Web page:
Historic wreck dives and temperate kelp reefs to explore
Overview of diving in Scotland
Scotland is a rugged beautiful country with spectacular scenery. For those brave enough to venture beneath the waves a rich underwater environment awaits. Scotland has some world famous dive locations, including the historic wrecks of Scapa Flow on the island of Orkney. Some of the wrecks at Scapa Flow date back to WWI and are a must do when diving in Scotland. In the waters of the Outer Hebrides basking sharks, seals and other marine mammals can be spotted. Meanwhile shore diving the temperate waters will reveal and array of kelp covered reefs with diverse and abundant array marine life.
Best dive sites in Scotland
Scapa Flow, Orkney Islands
By far the most famous dive location in Scotland, Scapa Flow is still the resting place of a number of German naval ships from WWI. Some of these wrecks are over 150m in length. There are remnants from WWII as well such as the Churchhill Barrier blockship wrecks and HMS Royal Oak.
Isle of Mull
The Isle of Mull is famous for encounters with basking sharks which can regularly be spotted between April and September.
Some of the best shore diving to be found in the UK, with caves and tunnels to explore.
Porthlethen Village, Aberdeenshire
So far this is our favourite dive site in Scotland beside Scapa Flow. Pinnacles covered in kelp rise up from the seafloor while curious seals will come and check you out.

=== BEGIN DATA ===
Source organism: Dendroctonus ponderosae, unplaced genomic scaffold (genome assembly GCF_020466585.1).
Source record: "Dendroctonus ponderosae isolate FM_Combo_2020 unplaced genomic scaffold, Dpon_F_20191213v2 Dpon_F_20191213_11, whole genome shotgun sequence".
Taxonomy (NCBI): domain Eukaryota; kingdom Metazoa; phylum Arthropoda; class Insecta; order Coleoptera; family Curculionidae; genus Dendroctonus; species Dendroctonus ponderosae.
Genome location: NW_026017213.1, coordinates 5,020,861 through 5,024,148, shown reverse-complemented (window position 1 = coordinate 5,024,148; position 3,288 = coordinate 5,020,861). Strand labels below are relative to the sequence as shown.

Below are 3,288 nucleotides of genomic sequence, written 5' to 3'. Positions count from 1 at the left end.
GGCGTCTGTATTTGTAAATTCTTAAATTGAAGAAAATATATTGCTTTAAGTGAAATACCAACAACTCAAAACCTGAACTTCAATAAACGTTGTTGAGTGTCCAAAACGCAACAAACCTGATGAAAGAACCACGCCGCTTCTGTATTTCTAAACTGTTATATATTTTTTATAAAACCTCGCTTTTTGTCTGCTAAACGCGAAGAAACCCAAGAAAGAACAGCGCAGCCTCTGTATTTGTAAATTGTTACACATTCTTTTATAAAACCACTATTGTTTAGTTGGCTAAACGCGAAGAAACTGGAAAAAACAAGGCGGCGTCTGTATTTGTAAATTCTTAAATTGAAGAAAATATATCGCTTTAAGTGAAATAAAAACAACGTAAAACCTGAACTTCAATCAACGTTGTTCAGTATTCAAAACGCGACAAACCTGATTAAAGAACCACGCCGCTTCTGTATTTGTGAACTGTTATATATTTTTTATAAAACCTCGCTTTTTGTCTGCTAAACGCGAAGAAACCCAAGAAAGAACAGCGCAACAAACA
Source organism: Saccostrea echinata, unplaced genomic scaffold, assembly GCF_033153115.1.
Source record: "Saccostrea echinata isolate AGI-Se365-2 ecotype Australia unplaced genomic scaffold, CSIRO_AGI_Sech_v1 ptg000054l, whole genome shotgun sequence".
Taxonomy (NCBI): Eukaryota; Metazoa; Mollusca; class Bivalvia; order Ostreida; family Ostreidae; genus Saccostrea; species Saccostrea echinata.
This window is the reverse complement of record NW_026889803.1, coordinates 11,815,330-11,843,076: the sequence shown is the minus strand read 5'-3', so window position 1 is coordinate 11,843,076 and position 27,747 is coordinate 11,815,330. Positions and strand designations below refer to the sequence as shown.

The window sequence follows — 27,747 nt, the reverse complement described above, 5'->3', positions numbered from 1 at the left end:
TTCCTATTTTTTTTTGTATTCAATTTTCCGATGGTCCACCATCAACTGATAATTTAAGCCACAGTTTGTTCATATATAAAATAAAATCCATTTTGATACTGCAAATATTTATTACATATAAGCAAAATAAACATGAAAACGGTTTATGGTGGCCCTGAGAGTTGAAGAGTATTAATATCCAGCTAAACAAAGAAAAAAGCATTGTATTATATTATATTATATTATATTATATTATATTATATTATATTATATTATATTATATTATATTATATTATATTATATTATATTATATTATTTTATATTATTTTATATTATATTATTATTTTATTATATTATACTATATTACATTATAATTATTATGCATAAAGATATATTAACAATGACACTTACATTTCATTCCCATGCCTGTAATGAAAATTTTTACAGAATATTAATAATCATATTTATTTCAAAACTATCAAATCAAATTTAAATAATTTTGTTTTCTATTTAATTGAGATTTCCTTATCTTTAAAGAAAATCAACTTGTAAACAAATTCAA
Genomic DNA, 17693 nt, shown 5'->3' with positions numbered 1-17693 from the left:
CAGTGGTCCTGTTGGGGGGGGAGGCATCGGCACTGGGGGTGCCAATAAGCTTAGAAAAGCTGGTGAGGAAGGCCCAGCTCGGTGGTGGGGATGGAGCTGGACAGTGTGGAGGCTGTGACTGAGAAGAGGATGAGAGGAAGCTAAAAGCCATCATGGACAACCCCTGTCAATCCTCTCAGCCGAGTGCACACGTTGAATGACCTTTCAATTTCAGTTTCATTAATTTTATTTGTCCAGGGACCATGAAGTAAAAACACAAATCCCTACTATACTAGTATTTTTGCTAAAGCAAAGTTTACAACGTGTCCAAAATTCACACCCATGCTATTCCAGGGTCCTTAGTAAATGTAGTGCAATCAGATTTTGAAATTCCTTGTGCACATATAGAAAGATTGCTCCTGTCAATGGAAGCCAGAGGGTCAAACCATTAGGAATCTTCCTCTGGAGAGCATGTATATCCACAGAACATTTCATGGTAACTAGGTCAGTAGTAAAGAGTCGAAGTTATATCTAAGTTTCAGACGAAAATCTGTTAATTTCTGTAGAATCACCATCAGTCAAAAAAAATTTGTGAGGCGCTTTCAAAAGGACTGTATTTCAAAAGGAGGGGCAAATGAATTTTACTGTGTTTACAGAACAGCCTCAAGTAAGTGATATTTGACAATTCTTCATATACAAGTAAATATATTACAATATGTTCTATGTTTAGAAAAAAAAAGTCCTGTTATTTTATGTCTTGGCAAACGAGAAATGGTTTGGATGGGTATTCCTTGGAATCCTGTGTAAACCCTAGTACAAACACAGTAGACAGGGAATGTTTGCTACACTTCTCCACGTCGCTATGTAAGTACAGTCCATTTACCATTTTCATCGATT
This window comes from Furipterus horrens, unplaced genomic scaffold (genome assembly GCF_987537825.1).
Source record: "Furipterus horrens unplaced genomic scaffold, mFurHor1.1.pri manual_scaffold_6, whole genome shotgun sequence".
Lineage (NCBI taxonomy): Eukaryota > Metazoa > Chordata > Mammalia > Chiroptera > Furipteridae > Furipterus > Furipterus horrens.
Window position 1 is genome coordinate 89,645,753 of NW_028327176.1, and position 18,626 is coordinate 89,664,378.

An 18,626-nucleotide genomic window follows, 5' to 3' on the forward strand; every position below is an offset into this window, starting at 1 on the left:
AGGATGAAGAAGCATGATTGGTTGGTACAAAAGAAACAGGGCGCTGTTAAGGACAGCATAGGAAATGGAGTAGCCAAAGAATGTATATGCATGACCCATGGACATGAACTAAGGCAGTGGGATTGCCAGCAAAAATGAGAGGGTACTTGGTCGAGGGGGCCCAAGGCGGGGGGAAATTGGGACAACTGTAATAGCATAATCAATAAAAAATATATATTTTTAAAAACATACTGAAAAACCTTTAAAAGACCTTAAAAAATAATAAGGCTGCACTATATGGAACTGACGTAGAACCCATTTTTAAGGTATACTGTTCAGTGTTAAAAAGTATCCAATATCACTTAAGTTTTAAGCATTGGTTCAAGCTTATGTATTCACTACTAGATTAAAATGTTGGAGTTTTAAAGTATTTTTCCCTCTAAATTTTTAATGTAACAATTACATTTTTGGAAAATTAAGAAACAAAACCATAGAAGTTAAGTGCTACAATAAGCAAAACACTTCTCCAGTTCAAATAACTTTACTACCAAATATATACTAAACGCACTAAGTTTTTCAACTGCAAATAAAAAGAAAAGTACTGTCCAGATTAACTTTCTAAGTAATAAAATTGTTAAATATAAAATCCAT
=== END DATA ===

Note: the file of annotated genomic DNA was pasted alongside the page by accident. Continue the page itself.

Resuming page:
This remote island is hard to get to yet those who make the journey will be rewarded with some of the best diving in Scotland. Great visibility, caves, tunnels and a superb array of life including seals awaits.
Dive site reports and useful information from our scuba diving and freediving trips in Scotland.
Scapa Flow on the island of Orkney is a place of paramount naval significance. Over 150 wrecks rest beneath the surface, many of which are warships from World War 1 and 2. They include the seven German High Sea Fleet ships surrendered at the end of WWI, as well as the war graves of the British battleships HMS Royal Oak and HMS Vanguard. There are very few places in the world where so many wrecks of incredible historic significance that can be accessed so easily.
The coastline of Aberdeenshire and the north east of Scotland is a mix of beautiful sandy beaches, sheltered bays and rocky cliffs. The rocky areas of the coastline offer some nice diving and snorkelling with dive sites full of kelp, crabs, lobsters and fish and even the occasional seal or dolphin.
How to get to Scotland
Scotland has several major international aiports, with Glasgow and Edinburgh being the main gateways into Scotland. Internal flights are also available from other major cities in the UK. Driving from London to Edinburgh takes around 8 hours, while taking the train can take around 4 to 5 hours.
Nearest Airport Edinbrugh (EDI) Glasgow (GLA)
When to dive Scotland
Scotlands diving season is centered around the European summer months, when air temperatures are warmest. Sea temperatures lag a few months behind, the coldest months being January to April with temperatures dropping to around 7°C. It is possible to dive all year round, and many dive clubs continue to operate throughout the winter.
Water Temperature 6° to 16°C
Visibility 2m to 20m
Useful information when traveling to Scotland
Time Zone UTC +0 hours
Currency Great British Pound (GBP)
Electricity 230 V
Plug Socket G
Calling Code +44